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When dealing with latent variables that are also dependent variables in MPlus, is there any way to set their variances equal, as opposed to their RESIDUAL variances? I have an autoregressive model where a series of latent variables predict each other. It seems that I am only able to set their unexplained variances equal, whereas what I would like to do is set their overall (explained plus unexplained) variances equal. I can do this before I add the autoregressive pathways (since all of their variance is unexplained), but unable to figure out how to do it afterward. Thanks for the help! 


You can accomplish this by using the Model Constraint command. In your Model command you label the parameters that determine the variances and then in your Model Constraint command you express the variances in terms of these labels and hold the variances equal. For an example of how to use Model Constraint, see the V5 UG ex 6.17.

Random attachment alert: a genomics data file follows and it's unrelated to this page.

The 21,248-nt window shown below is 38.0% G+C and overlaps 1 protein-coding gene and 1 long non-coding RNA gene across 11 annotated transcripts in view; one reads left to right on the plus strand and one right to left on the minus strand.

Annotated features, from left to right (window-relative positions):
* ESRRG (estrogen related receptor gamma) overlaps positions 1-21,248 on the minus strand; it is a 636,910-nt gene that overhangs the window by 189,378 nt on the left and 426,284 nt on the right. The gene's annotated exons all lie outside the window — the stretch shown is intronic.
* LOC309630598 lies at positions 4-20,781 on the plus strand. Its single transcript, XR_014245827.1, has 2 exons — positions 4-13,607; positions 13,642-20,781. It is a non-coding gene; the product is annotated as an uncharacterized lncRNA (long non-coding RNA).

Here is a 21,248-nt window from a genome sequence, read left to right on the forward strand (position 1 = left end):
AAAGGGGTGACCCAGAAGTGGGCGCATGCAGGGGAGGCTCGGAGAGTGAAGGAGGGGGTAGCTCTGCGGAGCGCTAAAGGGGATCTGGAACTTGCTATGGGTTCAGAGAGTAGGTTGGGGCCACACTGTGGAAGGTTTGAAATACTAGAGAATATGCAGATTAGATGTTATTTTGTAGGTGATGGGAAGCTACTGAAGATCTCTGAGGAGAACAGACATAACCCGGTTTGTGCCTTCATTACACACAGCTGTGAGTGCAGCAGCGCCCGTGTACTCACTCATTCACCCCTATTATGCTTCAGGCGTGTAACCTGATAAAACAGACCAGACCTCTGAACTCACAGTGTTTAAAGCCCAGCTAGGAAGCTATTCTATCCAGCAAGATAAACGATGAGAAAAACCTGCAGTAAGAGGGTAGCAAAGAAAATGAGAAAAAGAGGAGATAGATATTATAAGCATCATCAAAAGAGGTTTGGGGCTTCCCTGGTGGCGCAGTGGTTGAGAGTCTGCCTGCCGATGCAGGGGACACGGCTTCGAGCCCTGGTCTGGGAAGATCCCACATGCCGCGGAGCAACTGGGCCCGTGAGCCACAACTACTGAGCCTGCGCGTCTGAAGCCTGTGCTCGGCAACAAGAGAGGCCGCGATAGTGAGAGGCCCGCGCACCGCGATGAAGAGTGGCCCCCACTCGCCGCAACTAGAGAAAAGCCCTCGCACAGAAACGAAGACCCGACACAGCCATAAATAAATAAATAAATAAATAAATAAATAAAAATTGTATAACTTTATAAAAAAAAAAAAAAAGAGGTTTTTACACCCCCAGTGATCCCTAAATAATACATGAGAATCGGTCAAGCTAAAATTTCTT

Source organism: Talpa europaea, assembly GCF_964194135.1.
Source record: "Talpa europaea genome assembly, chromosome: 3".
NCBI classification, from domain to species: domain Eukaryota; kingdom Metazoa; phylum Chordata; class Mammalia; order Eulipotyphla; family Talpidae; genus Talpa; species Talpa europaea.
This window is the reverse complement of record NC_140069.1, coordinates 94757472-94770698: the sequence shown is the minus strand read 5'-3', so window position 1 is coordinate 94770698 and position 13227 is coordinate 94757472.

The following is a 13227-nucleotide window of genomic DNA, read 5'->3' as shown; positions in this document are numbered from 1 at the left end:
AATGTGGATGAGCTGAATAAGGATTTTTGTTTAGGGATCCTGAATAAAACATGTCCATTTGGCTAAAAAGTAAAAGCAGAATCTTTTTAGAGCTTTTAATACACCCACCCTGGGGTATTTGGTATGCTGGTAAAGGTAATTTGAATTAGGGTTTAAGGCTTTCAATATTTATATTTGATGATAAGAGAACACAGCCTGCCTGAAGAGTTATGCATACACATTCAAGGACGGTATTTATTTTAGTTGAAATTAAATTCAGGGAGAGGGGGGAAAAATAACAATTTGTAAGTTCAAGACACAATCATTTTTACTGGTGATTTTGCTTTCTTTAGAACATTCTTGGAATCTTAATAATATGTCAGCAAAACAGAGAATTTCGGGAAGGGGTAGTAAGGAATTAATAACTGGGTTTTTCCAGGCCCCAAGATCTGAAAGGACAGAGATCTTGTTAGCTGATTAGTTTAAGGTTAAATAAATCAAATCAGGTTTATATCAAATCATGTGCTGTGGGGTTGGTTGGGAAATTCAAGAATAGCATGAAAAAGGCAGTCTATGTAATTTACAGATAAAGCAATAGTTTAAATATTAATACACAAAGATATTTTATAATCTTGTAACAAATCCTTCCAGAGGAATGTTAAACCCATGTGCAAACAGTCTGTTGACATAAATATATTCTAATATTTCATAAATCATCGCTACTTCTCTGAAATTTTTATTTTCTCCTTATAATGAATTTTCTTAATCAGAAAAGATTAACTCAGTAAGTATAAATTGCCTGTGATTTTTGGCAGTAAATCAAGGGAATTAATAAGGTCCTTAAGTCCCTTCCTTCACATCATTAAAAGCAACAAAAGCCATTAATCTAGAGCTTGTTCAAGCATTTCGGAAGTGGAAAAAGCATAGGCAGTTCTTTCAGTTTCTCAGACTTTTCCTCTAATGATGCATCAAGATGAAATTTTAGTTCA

Thank you for the reply. I know how to use the constraint command, but am unable to figure out how to apply it here without being able to access a nonresidual variance. I have higherorder latent variables partitioning the variance of lowerorder ones. In order to do this, I fix the lower order residual variances to zero, therefore all of this variance is partitioned into the higherorder latent variables. Although I can set the pathways from higher to lower equal, since the variance of the lowerorder latent variables is set by the variance (or stddev) of the manifest variable with a loading of one, and these variances are different, the std loadings from lower to higherorder are not equal. I would like to set the std pathways equal (or the higherorder latent variables variances), but feel I can not do this without accessing the actual variance (of either the manifest variable or the higherorder latent variable). Is this possible in Mplus? Thank you! 


Maybe UG ex 5.20 can give you ideas. Here the "rel2" line of Model Constraint expresses the variance of the dependent variable y2 in terms of model parameters. Note that "vf1" is what you call a "nonresidual variance" and so is V(y2). This example also shows standardized expressions and how these can be held equal. 

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